Shortly before a benefit fashion show started Sunday, Ashley Solesbee walked slowly down the stairs at the Jessye Norman Amphitheater to a small table near the edge of the pavilion to sell shirts with the words “Support Wesley Spires” encompassing the image of an American flag.
She was all smiles as supporters stopped to greet her.
“I really like how Augusta has come together like this,” Solesbee said. “I feel like it’s really important, and it’s a really good thing that they’ve come together to support two people who were just having a good time here.”
A small crowd braved the heat and humidity to attend the fashion show in support of Spires and Solesbee, who were clubbed with a metal bat or pipe as they sat on a bench on the Riverwalk Augusta the evening of May 3.
Carolyn Toole, of North Augusta, said the decision to have the event just a few paces from the scene of the attack made a strong statement.
“It says we’re not going to be afraid,” said Toole, whose daughter modeled in the show. “I’ll sit in the sun all day if it shows that I’m not afraid. This riverwalk is ours.”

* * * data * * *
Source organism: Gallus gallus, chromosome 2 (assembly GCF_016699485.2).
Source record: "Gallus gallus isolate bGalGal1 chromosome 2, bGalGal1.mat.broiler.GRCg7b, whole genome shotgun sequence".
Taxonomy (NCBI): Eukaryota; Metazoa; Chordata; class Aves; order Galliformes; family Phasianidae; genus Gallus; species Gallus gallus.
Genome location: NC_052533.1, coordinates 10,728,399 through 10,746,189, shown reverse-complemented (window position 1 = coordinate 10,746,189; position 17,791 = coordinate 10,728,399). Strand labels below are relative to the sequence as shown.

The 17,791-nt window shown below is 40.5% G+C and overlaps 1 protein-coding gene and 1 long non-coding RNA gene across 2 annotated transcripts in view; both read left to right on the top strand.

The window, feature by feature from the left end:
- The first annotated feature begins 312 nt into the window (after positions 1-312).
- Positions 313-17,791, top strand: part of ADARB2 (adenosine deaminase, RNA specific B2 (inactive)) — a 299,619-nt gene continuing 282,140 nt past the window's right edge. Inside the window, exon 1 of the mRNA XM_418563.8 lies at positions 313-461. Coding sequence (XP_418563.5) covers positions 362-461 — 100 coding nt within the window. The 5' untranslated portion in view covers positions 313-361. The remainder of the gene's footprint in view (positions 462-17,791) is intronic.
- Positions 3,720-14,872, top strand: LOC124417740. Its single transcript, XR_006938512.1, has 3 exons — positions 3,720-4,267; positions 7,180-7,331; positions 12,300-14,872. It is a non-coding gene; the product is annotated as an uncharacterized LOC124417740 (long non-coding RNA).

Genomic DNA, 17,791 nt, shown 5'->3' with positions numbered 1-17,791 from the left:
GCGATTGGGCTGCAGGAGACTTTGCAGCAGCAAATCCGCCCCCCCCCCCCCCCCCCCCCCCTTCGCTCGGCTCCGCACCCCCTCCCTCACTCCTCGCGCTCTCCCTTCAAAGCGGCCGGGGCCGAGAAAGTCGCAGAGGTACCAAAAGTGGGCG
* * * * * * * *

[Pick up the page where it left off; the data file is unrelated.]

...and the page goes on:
The show was put on, in part, by Lindsey Kelley, who attended North Augusta High School with Solesbee.
Kelley, who owns Kelley Styling in Augusta, said the event was well-received.
“We’ve had a pretty large response from models and vendors that wanted to participate, so I think it has gotten a far reach,” she said. “A lot of the models are from North Augusta (High School), and they wanted to do this event because they wanted to support Wesley.”
Kelley said the city of Augusta granted free use of the amphitheater.
As more than 25 models strutted in the show, boaters on the river slowed to get a glimpse.
Demanti O’Bryant, who owns St. Claire Modeling in Orangeburg, S.C., said he was glad to help Kelley put on such an event.
“The whole city, even if they couldn’t make it out to the fashion show, is supporting (Spires and Solesbee) through this time,” he said. “And I think Lindsey has done well to provide the youth with alternatives instead of going down the wrong route.”
Vendors donated items and services ranging from a $600 lawnmower to photography sessions for a raffle held at the event’s conclusion. The money will go directly to Spires to help pay his hospital bill.
Solesbee said she visited Spires before the show, and teased him about his newfound fame.
“He’s in good spirits,” she said. “Every time I tell him that he is the most well-known man in Augusta, he tells me, ‘Nah.’ ”